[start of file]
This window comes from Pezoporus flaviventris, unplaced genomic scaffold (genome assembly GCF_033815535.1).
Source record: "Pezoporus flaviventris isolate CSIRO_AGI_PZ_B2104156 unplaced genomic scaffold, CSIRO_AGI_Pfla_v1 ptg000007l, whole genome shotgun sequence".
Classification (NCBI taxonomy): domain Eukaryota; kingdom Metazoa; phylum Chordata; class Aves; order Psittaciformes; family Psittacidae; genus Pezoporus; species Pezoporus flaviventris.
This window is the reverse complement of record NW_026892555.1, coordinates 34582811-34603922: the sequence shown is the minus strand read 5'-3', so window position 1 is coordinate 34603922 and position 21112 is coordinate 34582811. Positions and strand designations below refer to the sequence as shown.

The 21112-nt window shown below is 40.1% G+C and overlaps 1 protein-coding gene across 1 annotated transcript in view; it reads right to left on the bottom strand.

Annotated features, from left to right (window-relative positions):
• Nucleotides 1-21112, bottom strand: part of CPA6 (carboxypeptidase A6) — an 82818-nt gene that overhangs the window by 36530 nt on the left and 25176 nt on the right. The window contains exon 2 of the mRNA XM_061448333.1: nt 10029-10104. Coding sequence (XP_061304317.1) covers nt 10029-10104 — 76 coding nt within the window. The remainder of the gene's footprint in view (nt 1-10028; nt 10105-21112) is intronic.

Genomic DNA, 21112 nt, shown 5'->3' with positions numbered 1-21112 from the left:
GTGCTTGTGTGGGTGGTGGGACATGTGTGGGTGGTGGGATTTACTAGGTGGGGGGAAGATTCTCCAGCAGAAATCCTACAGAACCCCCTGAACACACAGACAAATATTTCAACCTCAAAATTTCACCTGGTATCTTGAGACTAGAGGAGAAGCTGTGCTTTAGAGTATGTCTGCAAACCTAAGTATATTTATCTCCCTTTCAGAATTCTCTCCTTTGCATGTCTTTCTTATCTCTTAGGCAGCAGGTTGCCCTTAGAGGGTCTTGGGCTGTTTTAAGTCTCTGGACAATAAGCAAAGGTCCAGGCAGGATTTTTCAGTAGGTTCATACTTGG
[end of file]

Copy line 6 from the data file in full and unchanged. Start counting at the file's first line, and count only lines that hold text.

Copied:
Annotated features, from left to right (window-relative positions):